have another starting-caliber catcher in Kurt Suzuki. Manager Davey Johnson was
literally alternating the days he played Ramos and Suzuki. With Ramos tending
to the hamstring issue, expect Suzuki to get the vast majority of playing time
behind the plate with recent call up Jhonatan Solano backing him up.

Before the injury, Ramos was having
a solid start to the season, hitting for a .991 OPS with 3 home runs in 6


There were plenty of discouraging
storylines to take away from Sunday’s 9-0 loss against the Braves. But the
Espinosa injury could be one of the most concerning. In the second inning,
Espinosa’s right wrist caught the full force of an 88-MPH fastball. Danny was
clearly in pain as he gingerly flexed his hand and sauntered to first base.

X-rays came back negative and
Espinosa doesn’t think he will miss any time. Davey Johnson did indicate that,
realistically, his second baseman will probably miss a game or two. Backup
utility infielder Steve Lombardozzi relieved Espinosa in the game and will most
likely get a few starts as Espinosa ensures his wrist is 100% healthy.

A chance to clear his head may be
good for Danny. He has gotten off to a slow start this season, hitting .175
with only one homer and three RBI.

Around the league:


By now, we don’t have to tell
Natstown how the Braves are doing. Atlanta sits atop the division with an 11-1
record. The most ridiculous aspect about the Braves so far this season? Besides
newly acquired slugging left fielder Justin Upton, their offense hasn’t even
begun to warm up yet. Dan Uggla is hitting .171 (.637 OPS); Jason Heyward is
hitting .103 (.491 OPS); B.J. Upton is hitting .163 (.529 OPS); and Andrelton
Simmons is hitting .211 (.578 OPS).

The 11 games won by this team have mostly
been because of pitching. The Braves are averaging 1.92 runs allowed per game
with an MLB leading ERA of 1.82.


The Mets have been an early surprise
in the NL east – sitting in second place with a 7-4 record on the year.

The Mets were teased by a potential
no-hit bid from starting pitcher Matt Harvey in his outing on Saturday. The
no-hitter was broken up by a solo homer in the seventh inning, but the start
was still a great sign that the Mets new wave of power arms is getting major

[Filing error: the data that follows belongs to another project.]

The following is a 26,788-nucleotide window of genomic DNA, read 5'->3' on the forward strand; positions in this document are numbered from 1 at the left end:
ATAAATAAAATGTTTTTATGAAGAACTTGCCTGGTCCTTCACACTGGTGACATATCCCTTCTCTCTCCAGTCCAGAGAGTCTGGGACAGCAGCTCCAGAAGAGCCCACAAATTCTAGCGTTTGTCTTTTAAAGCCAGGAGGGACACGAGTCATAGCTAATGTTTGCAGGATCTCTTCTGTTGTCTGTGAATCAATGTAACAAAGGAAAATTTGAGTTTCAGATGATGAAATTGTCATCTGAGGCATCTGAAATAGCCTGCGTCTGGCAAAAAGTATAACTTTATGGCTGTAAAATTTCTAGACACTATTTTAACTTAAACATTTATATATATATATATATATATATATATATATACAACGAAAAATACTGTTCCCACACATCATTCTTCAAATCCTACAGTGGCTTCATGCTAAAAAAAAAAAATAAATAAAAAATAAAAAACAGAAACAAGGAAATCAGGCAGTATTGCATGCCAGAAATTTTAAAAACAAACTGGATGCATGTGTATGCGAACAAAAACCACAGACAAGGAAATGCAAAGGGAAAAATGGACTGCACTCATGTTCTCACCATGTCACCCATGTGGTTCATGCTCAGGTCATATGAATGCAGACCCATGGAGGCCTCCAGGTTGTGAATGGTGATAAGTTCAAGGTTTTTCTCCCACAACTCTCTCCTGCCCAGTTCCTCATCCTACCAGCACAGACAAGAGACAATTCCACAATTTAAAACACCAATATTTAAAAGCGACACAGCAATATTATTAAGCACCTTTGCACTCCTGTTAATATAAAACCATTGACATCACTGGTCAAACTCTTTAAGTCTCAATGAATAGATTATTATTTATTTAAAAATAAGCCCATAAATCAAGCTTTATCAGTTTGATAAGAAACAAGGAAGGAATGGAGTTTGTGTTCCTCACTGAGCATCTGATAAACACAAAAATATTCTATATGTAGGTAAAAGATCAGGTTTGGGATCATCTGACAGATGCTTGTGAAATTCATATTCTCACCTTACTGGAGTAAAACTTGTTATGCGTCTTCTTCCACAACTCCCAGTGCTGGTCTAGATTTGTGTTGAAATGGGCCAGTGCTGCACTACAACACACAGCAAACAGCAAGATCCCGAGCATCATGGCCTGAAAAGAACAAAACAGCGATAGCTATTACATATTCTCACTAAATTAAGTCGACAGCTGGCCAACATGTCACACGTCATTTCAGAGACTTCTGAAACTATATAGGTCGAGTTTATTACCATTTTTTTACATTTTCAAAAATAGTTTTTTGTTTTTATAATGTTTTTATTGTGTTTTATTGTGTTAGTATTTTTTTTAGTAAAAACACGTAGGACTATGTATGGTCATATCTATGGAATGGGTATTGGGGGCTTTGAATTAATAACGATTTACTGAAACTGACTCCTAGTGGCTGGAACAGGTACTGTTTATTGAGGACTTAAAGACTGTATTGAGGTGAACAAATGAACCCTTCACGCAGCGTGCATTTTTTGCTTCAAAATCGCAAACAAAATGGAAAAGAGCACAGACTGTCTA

league results.

The offense has not been too shabby
either. Mets hitters scored 16 runs on Friday to defeat the Minnesota Twins. Contributions
from Daniel Murphy and David Wright who each drove in four runs during the
game, proved to be key. The two infielders are hitting .368 and .297 respectively
and have been major players in the Mets steady offensive production.

The Met’s were an average 3-2 this
past week. But the record doesn’t necessarily tell the story. The Mets have not
simply rolled over like many initially thought. They have been holding their
own in a challenging and dynamic division and playing some solid baseball.

Washington will be taking a visit to
Citi Field this weekend to take on New York.


The Phillies are sitting at a .500 record
on the season. Phillies fans should get used to this for the next few seasons
as the hair of their players continues to grey.

The Phils won both their series this
past week, taking 2-of-3 from both the Mets and the Marlins. Philadelphia’s
schedule will ramp up as April continues. They will have to face dominant
Cincinnati and St. Louis lineups this week. The matchups should be a great test
to see really how great this Philadelphia team is going to be.


While the Mets have been putting together
solid showings, the same cannot be said for the uber-underdog Miami Marlins. Miami
is sporting a dismal 2-10 record on the early season. They are nine games back
in the division. Oh yeah, and its April 14th. The Marlins went 1-5
last week. Their only win came Saturday when they beat out the Phillies 2 to 1.

The Nats begin a much needed three
game-series against the Marlins on Monday night in Miami. The trip should be a
good chance for the Nats to erase from their minds their own abysmal series
against the Braves.